After three months of being completely closed to the public, and three months of patrons not allowed beyond the lobby, the Warren County Memorial Library has reopened its doors as of Monday.
Although it’s been more quiet there than usual since COVID-19 came to town, library staffers have been diligently engaged in delivering quality customer service all along to many of its more than 10,000 members.
Whether it was for no-contact delivery, bagging up books reserved online and leaving them in the lobby for pick up, or countless calls for information about any number of research subjects, the staff maintained its standards and kept the county reading and informed all along.
Before COVID, an average of some 200 people visited the library per day. During the no-contact pickup days, that number dropped to an average of 30-50.
Led for the past nine years by Director Cheryl Reddish, the library will now set about welcoming everyone back and offering different ways to enjoy and make the best use of the library. While the no-contact pickup option will remain in place, there will also be the quick check out, grab and go option as well as the opportunity to sit and read, work on a library computer and make use of the WiFi with a personal laptop or portable device.
In order to maintain cleanliness and safety, patrons will be required to wear a mask upon entering the library and use hand sanitizer before touching any books or videos. Plastic shields have also been installed around the customer service counters and crews will clean three times a day.
Regular operating hours are from 8 a.m. to 3 p.m. Monday through Friday and restrooms and computers will be closed daily from 11-noon for sanitizing. Returned books will need to be quarantined for four days before being available for checkout.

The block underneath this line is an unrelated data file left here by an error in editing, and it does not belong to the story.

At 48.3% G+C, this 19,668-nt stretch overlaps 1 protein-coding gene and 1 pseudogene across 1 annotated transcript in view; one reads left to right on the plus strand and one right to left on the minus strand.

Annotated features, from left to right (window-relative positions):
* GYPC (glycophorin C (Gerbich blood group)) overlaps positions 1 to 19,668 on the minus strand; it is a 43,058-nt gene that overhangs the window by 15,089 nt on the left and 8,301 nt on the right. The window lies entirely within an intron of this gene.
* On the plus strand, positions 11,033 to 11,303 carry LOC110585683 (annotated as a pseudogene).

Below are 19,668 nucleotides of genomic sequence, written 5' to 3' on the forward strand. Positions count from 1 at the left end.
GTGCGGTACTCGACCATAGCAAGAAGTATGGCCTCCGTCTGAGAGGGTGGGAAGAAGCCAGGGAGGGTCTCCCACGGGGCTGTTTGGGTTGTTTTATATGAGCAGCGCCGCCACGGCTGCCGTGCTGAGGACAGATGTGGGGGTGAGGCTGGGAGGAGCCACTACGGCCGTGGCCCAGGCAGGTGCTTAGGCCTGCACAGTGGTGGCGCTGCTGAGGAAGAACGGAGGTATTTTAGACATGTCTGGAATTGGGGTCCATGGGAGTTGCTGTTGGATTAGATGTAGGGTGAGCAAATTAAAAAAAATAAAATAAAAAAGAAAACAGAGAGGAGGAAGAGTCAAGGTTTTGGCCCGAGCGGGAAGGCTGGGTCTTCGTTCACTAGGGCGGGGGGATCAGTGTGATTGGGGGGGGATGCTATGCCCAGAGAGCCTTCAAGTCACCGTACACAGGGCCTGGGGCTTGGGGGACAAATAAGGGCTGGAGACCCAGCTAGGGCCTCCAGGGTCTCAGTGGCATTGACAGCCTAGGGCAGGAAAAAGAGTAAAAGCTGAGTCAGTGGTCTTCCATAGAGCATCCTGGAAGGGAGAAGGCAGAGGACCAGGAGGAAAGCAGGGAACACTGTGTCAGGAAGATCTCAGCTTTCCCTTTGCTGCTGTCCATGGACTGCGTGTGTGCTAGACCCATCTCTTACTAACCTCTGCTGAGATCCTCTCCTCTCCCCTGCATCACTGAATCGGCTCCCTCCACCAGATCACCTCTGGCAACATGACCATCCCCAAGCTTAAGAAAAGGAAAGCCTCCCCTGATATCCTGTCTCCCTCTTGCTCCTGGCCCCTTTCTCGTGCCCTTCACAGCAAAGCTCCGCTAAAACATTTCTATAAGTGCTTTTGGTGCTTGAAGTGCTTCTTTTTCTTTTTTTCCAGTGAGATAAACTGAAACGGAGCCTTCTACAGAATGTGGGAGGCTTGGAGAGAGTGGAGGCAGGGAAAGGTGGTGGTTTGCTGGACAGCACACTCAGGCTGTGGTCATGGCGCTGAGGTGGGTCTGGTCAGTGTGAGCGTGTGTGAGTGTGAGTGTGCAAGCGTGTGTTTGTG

“This is the way we all have to do it now,” said Reddish from her office, wearing a mask.
Social distancing measures are also in place in terms of the spacing of tables and the number of chairs at each, namely one, with more available for families wishing to sit together.
For those looking to do school work, Reddish says they are welcome to bring their laptops and stay all day. And when the building closes at 3, there is WiFi in the parking lot 24/7.
The state-of-the-art library built in 2009 also offers private space in the tutor rooms. And the community room offers more comfortable work or study space behind closed doors, and socially distanced of course.
“We’re lucky we have leadership doing all they can to support students, parents and teachers,” Reddish said.
And while everyone has adapted as best they could to the more virtual world created by COVID, Reddish said there’s nothing like talking to library patrons and looks forward to seeing many of them again, even if they must wear masks.
“The most important thing is for everyone to feel safe and comfortable coming back,” she said. “We want to offer the best experience we can when they come in here. It’s all about serving our patrons.”
It won’t be business as usual. But Reddish said she and the staff have and will continue to meet needs as best they can. They’ve long been rethinking how best to deliver services and attending training sessions by Zoom and webinars to keep apprised of best practices.
“Everybody has different needs and everyone is important to us,” she said. “We have to have advanced hindsight and plan for unintended consequences.”
But overall, Reddish said the most important thing is for people to want to come back.
“We want everyone to know they’re welcome here. We’re so happy to see them again and help in any way we can. We want people to enjoy the library, feel comfortable and know we have the upmost concern for their safety.”